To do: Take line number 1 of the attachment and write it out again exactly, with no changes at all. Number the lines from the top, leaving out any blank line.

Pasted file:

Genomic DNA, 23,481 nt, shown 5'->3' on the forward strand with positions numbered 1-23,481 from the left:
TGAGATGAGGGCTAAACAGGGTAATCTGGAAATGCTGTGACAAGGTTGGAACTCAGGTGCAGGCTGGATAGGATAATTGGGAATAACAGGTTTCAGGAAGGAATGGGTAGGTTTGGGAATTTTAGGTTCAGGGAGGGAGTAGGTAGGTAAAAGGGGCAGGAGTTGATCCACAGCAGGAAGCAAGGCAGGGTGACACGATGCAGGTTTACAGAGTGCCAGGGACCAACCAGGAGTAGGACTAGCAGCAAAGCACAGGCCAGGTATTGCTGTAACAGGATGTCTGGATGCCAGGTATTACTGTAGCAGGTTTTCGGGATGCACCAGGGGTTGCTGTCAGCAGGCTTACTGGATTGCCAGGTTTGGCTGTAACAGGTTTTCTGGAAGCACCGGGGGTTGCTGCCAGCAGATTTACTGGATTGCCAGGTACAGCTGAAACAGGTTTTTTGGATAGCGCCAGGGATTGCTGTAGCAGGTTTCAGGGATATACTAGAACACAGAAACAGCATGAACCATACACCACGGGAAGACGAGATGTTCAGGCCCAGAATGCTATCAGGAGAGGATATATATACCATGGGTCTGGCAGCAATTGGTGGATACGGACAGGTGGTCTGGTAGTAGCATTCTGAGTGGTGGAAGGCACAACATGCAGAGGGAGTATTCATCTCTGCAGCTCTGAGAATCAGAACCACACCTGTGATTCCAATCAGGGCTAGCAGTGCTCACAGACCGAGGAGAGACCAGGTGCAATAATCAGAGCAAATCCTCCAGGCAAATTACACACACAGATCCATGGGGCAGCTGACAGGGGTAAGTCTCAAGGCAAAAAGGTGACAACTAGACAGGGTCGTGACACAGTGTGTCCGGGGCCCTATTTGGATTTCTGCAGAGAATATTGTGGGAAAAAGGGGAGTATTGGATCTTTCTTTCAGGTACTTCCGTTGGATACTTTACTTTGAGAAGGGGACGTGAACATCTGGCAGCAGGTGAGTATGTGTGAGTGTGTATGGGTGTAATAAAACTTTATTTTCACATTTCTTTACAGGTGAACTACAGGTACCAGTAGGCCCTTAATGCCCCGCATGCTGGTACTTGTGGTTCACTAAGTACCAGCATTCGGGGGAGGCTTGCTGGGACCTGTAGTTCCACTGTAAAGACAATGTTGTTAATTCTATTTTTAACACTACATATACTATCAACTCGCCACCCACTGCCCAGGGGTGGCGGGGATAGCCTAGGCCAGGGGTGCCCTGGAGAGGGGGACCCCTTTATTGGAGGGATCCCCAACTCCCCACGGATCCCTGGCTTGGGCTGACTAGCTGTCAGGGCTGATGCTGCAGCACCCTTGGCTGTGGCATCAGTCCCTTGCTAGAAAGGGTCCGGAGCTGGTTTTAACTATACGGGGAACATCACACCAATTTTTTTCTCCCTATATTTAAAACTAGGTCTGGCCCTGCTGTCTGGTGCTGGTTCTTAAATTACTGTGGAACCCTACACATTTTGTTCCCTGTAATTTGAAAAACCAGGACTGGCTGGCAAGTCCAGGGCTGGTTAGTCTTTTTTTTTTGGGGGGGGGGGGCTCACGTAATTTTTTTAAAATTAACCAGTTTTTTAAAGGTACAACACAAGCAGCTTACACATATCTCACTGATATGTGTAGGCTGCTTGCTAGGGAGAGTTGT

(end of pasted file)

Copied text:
Genomic DNA, 23,481 nt, shown 5'->3' on the forward strand with positions numbered 1-23,481 from the left: